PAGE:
Against this cultural view of sex-without-standards, God’s plan for healthy sexuality remains sure. No amount of human thinking or “advancement” has altered the wisdom of the boundaries God established. The greatest sexual fulfillment comes from the pleasure shared by one man and one woman who are married to each other for life. No other sexual expression can compare! The reason is simple: God desires the best for his children, and he established the framework to help us achieve the highest realization.

Contrast pornography use and other forms of unholy sexual expression with healthy sexuality. In a model conceived by clinical sex therapist Ginger Manley, five core dimensions make up this wonderful gift.

The first dimension of healthy sexual expression is behavioral. If a person is addicted to pornography or other forms of sexually compulsive behavior, he or she must address that problem in order to experience healthy sexuality. The joyous one-flesh union between husband and wife will never be present if one partner is consumed with outside sexual activity or images.

Next is the personal dimension. If one or both spouses have a history of sexual violation, there must be healing of that core wound before they will enjoy healthy sexuality. No trauma has a greater impact on sexuality than experiencing sexual abuse. And statistically, the majority of those who are struggling with sexual addiction (via the internet or otherwise) are sexual trauma survivors.

Third is a purely physical dimension, which involves sexual functioning – the mechanics of sex. Fortunately, excellent Christian resources are available today to help couples deal with areas of sexual dysfunction.

Fourth is the relational dimension. Healthy sexuality is more about relationship than it is about body parts. If a couple’s relationship is distressed or not intimate, they will be robbed of healthy sexuality. Again, wonderful Christian counselors and resources can help a couple address any relationship issues. [See our website www.wineskins.org and the January/Feburary issue of new Wineskins for some of these resources]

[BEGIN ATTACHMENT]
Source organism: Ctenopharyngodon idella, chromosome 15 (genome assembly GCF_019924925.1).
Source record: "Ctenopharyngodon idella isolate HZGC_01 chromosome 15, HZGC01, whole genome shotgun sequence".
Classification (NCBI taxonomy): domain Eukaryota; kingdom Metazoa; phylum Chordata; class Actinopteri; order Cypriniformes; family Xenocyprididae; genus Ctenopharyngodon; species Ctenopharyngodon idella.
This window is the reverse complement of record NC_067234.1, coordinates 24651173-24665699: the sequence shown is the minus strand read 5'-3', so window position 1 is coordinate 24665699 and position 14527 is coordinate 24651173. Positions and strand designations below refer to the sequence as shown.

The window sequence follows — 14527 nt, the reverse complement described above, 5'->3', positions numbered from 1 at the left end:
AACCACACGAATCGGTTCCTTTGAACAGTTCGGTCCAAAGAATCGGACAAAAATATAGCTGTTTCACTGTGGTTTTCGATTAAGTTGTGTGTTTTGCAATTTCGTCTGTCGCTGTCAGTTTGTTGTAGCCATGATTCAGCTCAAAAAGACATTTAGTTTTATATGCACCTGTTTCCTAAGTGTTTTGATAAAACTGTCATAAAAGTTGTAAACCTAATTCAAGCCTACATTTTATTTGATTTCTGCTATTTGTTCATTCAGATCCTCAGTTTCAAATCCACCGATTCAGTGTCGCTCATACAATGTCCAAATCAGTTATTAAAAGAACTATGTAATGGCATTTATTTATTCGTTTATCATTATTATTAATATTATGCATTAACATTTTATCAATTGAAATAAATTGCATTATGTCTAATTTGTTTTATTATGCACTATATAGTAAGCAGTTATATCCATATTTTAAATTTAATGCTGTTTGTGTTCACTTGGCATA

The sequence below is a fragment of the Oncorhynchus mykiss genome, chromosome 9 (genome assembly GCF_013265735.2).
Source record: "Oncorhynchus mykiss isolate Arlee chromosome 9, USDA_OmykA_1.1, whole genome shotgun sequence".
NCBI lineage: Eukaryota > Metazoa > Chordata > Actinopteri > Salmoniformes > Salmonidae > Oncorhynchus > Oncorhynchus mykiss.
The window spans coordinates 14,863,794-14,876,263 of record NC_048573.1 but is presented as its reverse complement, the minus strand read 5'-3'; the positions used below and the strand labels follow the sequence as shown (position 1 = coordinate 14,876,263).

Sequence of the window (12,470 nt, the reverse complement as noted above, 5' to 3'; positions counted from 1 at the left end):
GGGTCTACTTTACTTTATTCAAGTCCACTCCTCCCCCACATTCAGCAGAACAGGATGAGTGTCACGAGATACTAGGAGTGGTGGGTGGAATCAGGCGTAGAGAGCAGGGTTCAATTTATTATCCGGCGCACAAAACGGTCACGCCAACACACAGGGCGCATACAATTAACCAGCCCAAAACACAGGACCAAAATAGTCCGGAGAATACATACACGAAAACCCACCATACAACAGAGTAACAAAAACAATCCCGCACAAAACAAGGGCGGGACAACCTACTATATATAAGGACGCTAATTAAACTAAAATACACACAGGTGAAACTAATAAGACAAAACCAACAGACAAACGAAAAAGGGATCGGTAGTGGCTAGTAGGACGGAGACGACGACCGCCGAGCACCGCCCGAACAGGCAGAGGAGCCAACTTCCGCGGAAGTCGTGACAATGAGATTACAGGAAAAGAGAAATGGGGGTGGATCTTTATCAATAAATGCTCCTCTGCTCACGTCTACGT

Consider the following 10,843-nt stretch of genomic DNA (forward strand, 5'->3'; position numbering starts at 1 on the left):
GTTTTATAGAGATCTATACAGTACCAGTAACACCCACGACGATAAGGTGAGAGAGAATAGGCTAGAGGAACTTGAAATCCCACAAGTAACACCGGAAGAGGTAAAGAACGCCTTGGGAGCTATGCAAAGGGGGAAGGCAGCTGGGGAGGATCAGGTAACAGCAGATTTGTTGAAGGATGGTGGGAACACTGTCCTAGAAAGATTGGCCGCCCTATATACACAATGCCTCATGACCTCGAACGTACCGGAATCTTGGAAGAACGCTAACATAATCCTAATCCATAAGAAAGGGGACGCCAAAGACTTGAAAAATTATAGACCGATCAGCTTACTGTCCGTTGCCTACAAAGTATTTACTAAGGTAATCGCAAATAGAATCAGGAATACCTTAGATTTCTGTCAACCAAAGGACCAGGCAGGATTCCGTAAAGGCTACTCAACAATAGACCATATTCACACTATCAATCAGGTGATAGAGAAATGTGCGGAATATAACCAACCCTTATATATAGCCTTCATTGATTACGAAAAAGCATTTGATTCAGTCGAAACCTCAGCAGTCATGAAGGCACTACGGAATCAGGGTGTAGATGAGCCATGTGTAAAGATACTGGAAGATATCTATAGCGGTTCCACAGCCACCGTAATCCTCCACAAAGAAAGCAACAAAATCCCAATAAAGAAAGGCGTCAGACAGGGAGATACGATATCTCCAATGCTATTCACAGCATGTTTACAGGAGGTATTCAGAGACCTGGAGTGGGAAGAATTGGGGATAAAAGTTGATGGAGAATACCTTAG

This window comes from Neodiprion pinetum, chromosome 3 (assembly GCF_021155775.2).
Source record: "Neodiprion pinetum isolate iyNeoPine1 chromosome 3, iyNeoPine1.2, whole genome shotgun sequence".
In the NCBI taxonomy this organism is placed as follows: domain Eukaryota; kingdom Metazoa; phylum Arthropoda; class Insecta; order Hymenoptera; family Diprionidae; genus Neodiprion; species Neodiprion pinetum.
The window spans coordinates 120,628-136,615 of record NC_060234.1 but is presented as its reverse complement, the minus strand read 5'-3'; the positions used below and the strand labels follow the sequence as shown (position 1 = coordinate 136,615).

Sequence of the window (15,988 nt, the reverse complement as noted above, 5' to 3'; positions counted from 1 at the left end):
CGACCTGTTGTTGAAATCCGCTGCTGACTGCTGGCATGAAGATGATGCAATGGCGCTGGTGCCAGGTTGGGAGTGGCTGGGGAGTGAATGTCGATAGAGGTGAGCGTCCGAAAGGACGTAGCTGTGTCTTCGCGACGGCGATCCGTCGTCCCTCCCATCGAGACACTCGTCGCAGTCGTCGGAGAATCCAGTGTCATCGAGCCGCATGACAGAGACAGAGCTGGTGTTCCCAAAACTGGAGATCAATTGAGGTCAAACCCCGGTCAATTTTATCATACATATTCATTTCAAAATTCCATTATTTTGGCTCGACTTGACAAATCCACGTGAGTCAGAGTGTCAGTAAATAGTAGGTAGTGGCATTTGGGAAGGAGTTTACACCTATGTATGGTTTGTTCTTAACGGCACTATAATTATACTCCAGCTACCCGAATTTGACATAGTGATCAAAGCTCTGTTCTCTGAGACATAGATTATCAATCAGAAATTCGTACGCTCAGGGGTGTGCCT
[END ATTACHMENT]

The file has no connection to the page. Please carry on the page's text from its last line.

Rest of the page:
As a final dimension, the one that provides the foundation for the others is the spiritual component. The couple who is intimately connected in their shared spiritual relationship with God will enjoy the added benefit of a wonderful sexual relationship. This aspect brings us full circle to the ideology of postmodernism. Healthy sexuality is founded on holy sexuality, which is an absolute, God-directed standard. Human thinking hasn’t altered that reality and never will.

The good news is that there’s hope for those who have bought into the postmodern lies about sex and are suffering the consequences. It’s possible to reclaim purity of thinking and behavior, no matter what the cultural standards may be. Help is available for those caught in internet sexual activity or any other kind of problematic sexual behavior. God offers healing through his grace and the resources he’s provided.

The postmodern “cult” of sex delivers only disappointment and eventual destruction. God’s sure plan for healthy sexuality offers genuine freedom and joy.New Wineskins

Marnie C. Ferree